-Collins loves the goat story. You see the relationship between the sisters and how Katniss has become Prim’s parent and how important it is to bring her joy and happiness and the lengths she’ll go to do it.

-When she got the initial idea for the story, she was pretty focused on the first book, but when she got to the conclusion of that she knew there had to be a sequel. Initially plotted out all three books, but you learn so much about the characters as you go along that it’s not good to plot too much toward the end because hopefully you’ll discover things as you go along the way.

-Typical workday: Gets up, grabs cereal, and starts working as soon as possible because the more distractions at the beginning of the day, the harder it is to focus on the story. She works until she is tapped out, usually early afternoon. Some days are spent staring at the wall, but that can be productive when working out character and plot developments.

-There was a complete embargo on Mockingjay being sent out before its release date, even to School Library Journal.

-About Mockingjay, Collins says that, thematically, this is the place she was headed in all three books. She feels that it is the story she set out to tell.

-Since so much of her background is in scriptwriting, she still feels very new to writing prose. There is a lot of unexplored territory, she thinks because she started it later in life but maybe it’s like that for everyone always. She has a very “How do I do this?” feeling.

-It’s easier to write dialogue than description, probably because of her 27 years of scriptwriting. Dialogue and action sequences are like stage directions, but descriptive passages can feel like hitting a wall.

I’ll continue to update this as new youtube videos and written interviews come out. If you have any links or tidbits, feel free to share.

Skateboarding and Writing Part II

One of my writing buddies, Jen Hayley, sent me a great blog post, which you can find here. It inspired me to return to my promised second installment of Skateboarding and Writing, so here we go:

For those of you catching up, at the ripe old age of 24 I decided to take up skating. Last post I addressed some parallels between learning to skate and writing. I’ve now been to the skatepark several more times and have even learned to drop in on a skate ramp. Can you believe it? I won’t lie, I’m super proud of myself because it was honest-to-goodness one of the scariest things ever. This brings me to my dual lesson for the day and the theme is Fear.

Fear is probably the number one most crippling, most debilitating, and most un-empowering emotion out there.

With skateboarding, it’s the fear of the concrete and I mean that’s a pretty…um…concrete obstacle. And well, to be honest, I’ve found out that fear is fairly well-founded, too.

But really, the fear in skateboarding is the fear of failure, right? Because you wouldn’t be fearful if you knew that you were going to ride off into the distance, would you? It’s the part where you picture your elbow slamming into the pavement that makes you want to wet your pants.

Same with writing. You wouldn’t be scared if you thought: Hey, once I get these words down I’m going to be a mega-hit. I’m going to be JK Rowling on wheels, would you? No, of course not. It’s the part where you picture sending that baby out and having it slapped down to the proverbial pavement by every publisher in town that truly starts you shaking in your boots.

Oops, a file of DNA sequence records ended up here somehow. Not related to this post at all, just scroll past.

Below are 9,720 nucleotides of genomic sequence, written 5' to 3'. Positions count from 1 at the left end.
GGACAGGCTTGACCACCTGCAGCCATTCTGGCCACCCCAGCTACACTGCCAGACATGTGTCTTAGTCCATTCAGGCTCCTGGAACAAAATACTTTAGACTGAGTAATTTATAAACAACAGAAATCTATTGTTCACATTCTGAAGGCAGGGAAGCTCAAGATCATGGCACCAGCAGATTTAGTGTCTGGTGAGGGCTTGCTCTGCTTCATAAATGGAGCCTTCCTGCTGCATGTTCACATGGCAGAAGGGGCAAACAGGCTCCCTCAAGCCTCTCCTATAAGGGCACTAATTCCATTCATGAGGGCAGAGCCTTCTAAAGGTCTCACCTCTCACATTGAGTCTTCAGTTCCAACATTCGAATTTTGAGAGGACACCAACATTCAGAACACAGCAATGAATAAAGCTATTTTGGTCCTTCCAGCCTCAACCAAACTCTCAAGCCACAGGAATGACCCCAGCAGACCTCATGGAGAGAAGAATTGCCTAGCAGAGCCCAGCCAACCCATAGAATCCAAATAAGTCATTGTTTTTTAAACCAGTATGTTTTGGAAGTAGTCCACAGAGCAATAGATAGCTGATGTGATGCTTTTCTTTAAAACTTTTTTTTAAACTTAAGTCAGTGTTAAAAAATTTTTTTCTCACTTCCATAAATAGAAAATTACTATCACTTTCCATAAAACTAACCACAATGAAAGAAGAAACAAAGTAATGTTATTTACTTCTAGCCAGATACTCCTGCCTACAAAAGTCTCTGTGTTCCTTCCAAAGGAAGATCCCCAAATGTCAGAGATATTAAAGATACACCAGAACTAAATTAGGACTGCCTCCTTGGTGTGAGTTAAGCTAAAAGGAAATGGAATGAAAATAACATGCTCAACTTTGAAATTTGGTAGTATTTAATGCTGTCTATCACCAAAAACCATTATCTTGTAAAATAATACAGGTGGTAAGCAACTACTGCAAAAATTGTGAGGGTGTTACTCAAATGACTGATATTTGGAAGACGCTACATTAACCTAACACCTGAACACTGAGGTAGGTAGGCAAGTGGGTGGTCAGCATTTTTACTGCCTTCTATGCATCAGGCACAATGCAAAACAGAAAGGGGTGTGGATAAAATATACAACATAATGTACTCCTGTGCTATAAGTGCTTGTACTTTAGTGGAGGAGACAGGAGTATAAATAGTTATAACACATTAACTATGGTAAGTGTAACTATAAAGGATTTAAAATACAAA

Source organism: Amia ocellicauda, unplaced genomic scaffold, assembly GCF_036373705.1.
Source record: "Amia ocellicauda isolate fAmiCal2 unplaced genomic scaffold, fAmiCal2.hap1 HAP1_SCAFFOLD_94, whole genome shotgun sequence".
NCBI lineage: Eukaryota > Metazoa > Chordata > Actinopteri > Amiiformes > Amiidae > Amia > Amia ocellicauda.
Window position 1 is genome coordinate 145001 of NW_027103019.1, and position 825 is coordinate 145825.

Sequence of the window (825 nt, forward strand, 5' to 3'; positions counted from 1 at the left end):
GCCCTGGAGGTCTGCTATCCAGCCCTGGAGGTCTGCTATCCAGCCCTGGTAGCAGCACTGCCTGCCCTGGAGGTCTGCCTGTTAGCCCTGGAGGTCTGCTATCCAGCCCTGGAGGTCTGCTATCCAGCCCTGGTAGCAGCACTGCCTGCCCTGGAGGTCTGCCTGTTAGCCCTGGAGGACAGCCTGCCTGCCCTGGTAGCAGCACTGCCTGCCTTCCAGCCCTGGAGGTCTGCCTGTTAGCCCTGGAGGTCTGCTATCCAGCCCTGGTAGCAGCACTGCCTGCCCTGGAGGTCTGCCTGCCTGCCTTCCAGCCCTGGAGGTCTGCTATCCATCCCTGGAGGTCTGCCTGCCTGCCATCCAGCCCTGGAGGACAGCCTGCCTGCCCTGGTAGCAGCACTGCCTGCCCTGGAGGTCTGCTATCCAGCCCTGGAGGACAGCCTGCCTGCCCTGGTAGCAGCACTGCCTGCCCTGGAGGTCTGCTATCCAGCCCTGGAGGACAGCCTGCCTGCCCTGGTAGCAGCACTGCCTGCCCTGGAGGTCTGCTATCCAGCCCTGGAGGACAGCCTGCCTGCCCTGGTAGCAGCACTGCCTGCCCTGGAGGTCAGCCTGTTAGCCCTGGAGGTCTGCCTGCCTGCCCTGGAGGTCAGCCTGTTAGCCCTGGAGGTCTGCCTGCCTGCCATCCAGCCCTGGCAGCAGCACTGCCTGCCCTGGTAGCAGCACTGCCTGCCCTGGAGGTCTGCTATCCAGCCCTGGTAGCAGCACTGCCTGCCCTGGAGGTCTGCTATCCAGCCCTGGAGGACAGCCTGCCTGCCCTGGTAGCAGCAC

So here’s the thing, in both cases you are envisioning the worst case scenario. And, to extend the analogy, you’re sitting up there at the top of the ramp, second guessing yourself to the point where (a) you won’t try or (b) you’ll fulfill your own prophesy and fall flat on your face. Neither are exactly what you’re going for, obviously.

The guy that’s teaching me to skate is always on me to look where I want to go. He’s always telling me to picture myself riding out, not to consider falling, to repeat that I’m going to land it no matter waht. And oh my goodness do I try. Yet there is always this little niggling feeling that crawls in my head reminding me of two times back when I smashed my wrist up or how much it hurt pretty darn badly when I burned the side of my leg on the ground. And I’d be lying if I didn’t say I felt stupid standing up there literally talking out loud to myself, “I will land it. I will land it.”

But it works.

I think right, I land right. Not easy, not as simple as it sounds, but true. And I have to believe that a lot of what gets in our way as writers is doubt. A whole heaping spoonful of doubt. Plus, what’s worse is the feedback isn’t nearly as instantaneous as on the skateboard. While you might think this would be a good thing, it actually makes it that much worse. You can go a whole manuscript just wondering if the entire thing sucks. So you just stand there, second-guessing, and getting more and more freaked out, letting that, rather than confidence, seep into the end performance.

So, here’s the thing. It may help you to read this blog post about how your agent really, truly does love your writing despite your doubt. Or you may have to find some other way of convincing yourself that you are actually awesome. This doesn’t mean that you don’t think through the basics. On a ramp, you need to think about leaning forward and about staying balanced at the bottom. What you don’t do is think about what might happen if you lean back. Same with writing. Don’t be arrogant. Remember the basics, remember to learn. Just don’t dwell on what might happen if you fail.

Finally, for your viewing pleasure, here are some videos of pro-skaters Rodney Mullen and Daewon Song falling hard, followed by some other random shots:

On the upside, you’re having a better day than that^

Endings: Why I’m Bad at Them

So this is the second installment of “Different Types of Endings, Why I’m Bad at Them and How I Might Get Better.”

Today, I’m talking about Why I’m Bad at Them.

Well, I suppose the main reason is because endings are really, really hard. Scratch that. Endings are really, really hard to do well.

I mean, sure, writing “The End” on the backside of your manuscript isn’t all that difficult. In fact, I’m pretty certain that’s exactly what I did with my first novel. But two little words tacked on after the last sentence of your story does not an ending make.